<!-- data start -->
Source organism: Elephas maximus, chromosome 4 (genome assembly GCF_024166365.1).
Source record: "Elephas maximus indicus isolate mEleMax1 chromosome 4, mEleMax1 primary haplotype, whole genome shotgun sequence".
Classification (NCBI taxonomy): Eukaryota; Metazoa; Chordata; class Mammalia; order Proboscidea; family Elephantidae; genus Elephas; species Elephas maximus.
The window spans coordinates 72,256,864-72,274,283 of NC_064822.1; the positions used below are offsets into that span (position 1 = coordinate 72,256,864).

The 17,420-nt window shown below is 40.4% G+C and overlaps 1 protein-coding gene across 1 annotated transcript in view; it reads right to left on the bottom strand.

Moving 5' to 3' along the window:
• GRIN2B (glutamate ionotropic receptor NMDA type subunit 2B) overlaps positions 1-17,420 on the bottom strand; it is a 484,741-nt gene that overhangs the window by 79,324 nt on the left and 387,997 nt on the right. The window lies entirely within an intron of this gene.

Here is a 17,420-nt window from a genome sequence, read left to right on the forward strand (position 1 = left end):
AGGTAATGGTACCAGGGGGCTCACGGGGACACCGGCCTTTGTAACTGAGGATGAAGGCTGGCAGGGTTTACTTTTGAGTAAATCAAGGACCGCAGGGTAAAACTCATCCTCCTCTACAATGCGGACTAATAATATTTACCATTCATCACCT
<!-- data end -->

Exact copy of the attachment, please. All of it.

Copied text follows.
Source organism: Elephas maximus, chromosome 4 (genome assembly GCF_024166365.1).
Source record: "Elephas maximus indicus isolate mEleMax1 chromosome 4, mEleMax1 primary haplotype, whole genome shotgun sequence".
Classification (NCBI taxonomy): Eukaryota; Metazoa; Chordata; class Mammalia; order Proboscidea; family Elephantidae; genus Elephas; species Elephas maximus.
The window spans coordinates 72,256,864-72,274,283 of NC_064822.1; the positions used below are offsets into that span (position 1 = coordinate 72,256,864).

The 17,420-nt window shown below is 40.4% G+C and overlaps 1 protein-coding gene across 1 annotated transcript in view; it reads right to left on the bottom strand.

Moving 5' to 3' along the window:
• GRIN2B (glutamate ionotropic receptor NMDA type subunit 2B) overlaps positions 1-17,420 on the bottom strand; it is a 484,741-nt gene that overhangs the window by 79,324 nt on the left and 387,997 nt on the right. The window lies entirely within an intron of this gene.

Here is a 17,420-nt window from a genome sequence, read left to right on the forward strand (position 1 = left end):
AGGTAATGGTACCAGGGGGCTCACGGGGACACCGGCCTTTGTAACTGAGGATGAAGGCTGGCAGGGTTTACTTTTGAGTAAATCAAGGACCGCAGGGTAAAACTCATCCTCCTCTACAATGCGGACTAATAATATTTACCATTCATCACCT